Michelle Dubert-Bellrichard 2014-02-11 11:23:03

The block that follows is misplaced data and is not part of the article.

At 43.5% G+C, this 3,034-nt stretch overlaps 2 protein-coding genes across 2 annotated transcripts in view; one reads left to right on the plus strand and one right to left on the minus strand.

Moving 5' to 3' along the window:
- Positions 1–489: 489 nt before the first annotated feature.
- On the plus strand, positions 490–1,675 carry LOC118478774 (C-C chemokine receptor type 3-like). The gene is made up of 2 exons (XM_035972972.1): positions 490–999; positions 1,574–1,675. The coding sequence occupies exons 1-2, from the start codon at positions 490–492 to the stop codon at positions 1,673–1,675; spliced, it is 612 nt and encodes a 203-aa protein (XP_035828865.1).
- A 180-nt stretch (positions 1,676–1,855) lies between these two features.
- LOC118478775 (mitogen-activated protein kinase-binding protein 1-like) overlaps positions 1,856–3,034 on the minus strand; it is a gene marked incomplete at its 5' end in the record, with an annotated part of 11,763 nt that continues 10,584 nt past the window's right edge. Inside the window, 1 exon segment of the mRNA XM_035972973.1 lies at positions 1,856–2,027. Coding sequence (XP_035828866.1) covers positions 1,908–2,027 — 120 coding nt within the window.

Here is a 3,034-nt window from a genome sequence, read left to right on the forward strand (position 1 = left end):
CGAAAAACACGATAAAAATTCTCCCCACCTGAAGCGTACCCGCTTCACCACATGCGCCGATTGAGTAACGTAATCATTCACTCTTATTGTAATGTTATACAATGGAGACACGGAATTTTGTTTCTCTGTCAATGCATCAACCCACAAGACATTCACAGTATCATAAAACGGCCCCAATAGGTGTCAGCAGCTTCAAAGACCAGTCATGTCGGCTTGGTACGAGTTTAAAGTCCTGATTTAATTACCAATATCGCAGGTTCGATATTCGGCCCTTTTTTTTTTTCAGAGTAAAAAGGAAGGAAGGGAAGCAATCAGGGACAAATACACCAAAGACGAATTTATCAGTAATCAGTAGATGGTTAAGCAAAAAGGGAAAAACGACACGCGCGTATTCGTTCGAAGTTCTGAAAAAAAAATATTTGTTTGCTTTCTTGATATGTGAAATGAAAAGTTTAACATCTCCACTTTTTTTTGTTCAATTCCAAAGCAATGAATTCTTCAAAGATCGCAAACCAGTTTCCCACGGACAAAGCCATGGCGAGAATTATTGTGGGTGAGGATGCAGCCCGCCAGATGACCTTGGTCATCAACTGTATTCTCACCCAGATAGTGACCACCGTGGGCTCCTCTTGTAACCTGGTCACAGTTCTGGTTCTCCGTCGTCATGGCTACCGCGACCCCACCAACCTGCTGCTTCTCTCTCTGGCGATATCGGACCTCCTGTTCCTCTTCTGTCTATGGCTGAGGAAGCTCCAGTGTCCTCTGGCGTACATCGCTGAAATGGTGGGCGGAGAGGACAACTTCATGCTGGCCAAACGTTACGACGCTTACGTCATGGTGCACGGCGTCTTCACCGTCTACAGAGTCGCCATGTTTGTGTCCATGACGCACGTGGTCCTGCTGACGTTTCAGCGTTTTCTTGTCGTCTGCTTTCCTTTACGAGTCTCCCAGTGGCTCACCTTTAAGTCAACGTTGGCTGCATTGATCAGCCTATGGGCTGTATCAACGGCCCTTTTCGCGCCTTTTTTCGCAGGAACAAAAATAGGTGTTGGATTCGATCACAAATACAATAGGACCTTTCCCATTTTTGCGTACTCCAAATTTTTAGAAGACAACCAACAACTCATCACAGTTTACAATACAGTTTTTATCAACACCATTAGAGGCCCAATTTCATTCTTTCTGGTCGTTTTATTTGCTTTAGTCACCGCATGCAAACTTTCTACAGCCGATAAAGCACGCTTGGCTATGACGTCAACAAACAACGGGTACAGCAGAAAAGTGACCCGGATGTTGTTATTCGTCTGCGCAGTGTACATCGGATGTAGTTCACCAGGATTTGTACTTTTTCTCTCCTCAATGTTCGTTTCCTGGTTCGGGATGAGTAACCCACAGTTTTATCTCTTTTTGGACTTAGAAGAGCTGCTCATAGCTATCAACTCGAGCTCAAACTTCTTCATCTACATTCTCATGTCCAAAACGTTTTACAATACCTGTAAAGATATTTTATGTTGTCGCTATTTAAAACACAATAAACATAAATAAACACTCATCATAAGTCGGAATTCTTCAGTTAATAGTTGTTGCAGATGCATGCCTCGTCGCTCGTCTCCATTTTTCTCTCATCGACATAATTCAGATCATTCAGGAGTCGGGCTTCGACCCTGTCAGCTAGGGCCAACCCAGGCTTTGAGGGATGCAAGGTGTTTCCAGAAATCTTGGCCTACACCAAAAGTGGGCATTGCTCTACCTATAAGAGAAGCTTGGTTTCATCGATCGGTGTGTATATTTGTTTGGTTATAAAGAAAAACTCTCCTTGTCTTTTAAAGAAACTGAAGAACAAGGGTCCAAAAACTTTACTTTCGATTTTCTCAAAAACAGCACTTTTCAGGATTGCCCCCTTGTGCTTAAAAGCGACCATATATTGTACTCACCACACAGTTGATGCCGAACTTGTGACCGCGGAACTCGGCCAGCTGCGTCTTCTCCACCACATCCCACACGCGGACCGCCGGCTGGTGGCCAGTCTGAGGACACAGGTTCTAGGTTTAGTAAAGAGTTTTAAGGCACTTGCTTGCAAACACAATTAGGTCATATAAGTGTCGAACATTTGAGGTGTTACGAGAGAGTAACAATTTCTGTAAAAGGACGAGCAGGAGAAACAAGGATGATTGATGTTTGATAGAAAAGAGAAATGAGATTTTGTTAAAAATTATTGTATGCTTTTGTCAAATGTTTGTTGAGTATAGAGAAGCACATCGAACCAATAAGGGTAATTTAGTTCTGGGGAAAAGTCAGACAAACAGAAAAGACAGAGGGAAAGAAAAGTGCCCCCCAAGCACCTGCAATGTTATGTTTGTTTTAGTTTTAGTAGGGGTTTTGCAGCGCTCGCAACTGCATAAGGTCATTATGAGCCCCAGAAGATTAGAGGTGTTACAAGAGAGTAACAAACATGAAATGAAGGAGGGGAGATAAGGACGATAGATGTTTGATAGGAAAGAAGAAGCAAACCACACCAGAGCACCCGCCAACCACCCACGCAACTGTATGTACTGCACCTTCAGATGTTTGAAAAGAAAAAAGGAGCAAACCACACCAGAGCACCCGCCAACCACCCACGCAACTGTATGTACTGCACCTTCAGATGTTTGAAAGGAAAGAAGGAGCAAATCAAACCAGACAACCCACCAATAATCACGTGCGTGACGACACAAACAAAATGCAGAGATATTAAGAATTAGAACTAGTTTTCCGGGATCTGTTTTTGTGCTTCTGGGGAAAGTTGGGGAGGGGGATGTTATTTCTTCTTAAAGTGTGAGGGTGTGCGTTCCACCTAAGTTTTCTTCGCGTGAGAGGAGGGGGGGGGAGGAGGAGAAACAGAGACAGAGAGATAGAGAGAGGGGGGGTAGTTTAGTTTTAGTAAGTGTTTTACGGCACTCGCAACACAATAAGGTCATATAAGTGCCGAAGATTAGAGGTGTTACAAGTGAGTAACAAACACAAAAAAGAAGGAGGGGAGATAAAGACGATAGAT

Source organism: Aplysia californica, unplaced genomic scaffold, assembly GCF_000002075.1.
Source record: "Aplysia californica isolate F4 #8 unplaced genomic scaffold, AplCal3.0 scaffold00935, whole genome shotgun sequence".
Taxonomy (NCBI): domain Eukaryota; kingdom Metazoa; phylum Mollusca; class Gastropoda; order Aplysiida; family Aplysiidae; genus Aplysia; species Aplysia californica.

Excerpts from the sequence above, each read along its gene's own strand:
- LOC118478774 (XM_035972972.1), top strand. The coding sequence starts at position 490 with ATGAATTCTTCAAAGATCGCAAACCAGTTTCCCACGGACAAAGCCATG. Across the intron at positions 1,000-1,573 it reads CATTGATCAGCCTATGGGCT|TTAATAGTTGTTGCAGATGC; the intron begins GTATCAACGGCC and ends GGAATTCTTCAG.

I had seen my grandpa’s name in writing before. He had written me boxes of letters when I was a kid, telling me how much he loved me and that he couldn’t wait for my sister and me to visit. There is a copy of his obituary in my parents’ keepsake cabinet with his name, Lyle Bellrichard, sprawled across the top in bold letters that I studied after his death. That name was so familiar, so common. I had been surrounded by it in so many ways that it began to lose its uniqueness. I would always think of it fondly, as I was close to my grandpa, but it just became a name. However, that feeling of apathy toward my father’s family name rushed out of me one day while I was working a shift on the processing floor at the Wisconsin Historical Society (WHS). Fortunately, my work station at WHS is positioned next to the friendly people working with local government documents who are eager to get to know their fellow Processors. One student worker and I shared conversations about our cats and families and debated who had the strangest name. Since my parents could not decide on whose last name to give their children, a hyphen was stuck between “Dubert” and “Bellrichard,” making me the only student in my grade school who was allowed to abbreviate her last name to a set of initials. Despite my extraordinary case, we quickly realized that we were both blessed with unique surnames that very few people could pronounce but most could remember because of their oddities. My oddities came in handy that fateful morning at WHS as I was asked by this student worker if I knew a Nettie Bellrichard. I did not recognize the name when I heard it, but because Bellrichard is not a common name around these parts, I inquired about the document she was holding in her hands. The record was a petition for aid for which this unknown Nettie had applied in 1916. I was slightly intrigued at this point but still unsure of whether I was connected to this woman. As we looked deeper into the document, there was his name— Lyle Bellrichard—listed as a dependent of Nettie. Even though I had seen that name thousands of times, I was shocked. In an instant I turned into the little girl from years ago who was excited to see her grandpa on weekly visits. When I saw that name I yelled out, “That’s my grandpa!” Suddenly, I was surrounded by senior archivists who had seen this kind of discovery many times in their careers—you’d figure they’d be numb by now—yet they were just as excited. We celebrated by telling everyone within shouting distance about what had just happened. In honor of the good news, my supervisor granted me an excuse from Work for five minutes to photocopy this record; later I found free time to call my dad with the story. My elation continued through five hours of classes and the evening until I went to sleep that night. Why was this document such a big deal? I wasn’t joyous about the fact that my great-grandmother had to sign up for the dole after her husband died, leaving her to care for two children. I wasn’t thrilled to learn that my grandpa was only two years old when he suffered the loss of his father. Nettie’s petition for aid both saddened me and raised many questions, but even so, I still grinned like a lunatic, similar to the time I met the actor Kevin Bacon when I was in high school (an eighteen-year-old girl couldn’t ask for anything more). To me, this document was a broken story that I had to piece together. When I spoke with my father shortly after the discovery, he started filling in some of the missing information: Nettie’s husband died of tuberculosis and they had to leave Canada and move back to Prairie du Chien, Wisconsin, to be with family. Even though I know very little of the Bellrichard half of my name, I started tracing their story in my head with the little information I was given that day. In mere seconds I was given a name for my great-grandmother, a woman I had no prior knowledge of, and I learned how her family struggled but still managed to survive, despite so many tragedies. And the only reason I was able to understand the people listed on this petition was because of my grandpa and his name. This piece of my family’s past did indeed make me proud. It showed the hardships my grandpa faced in his life, and somehow I feel like his determination to persevere has been passed on to me. This has been one of my favorite days at work, and it reaffirmed why I want a place in the archival profession.
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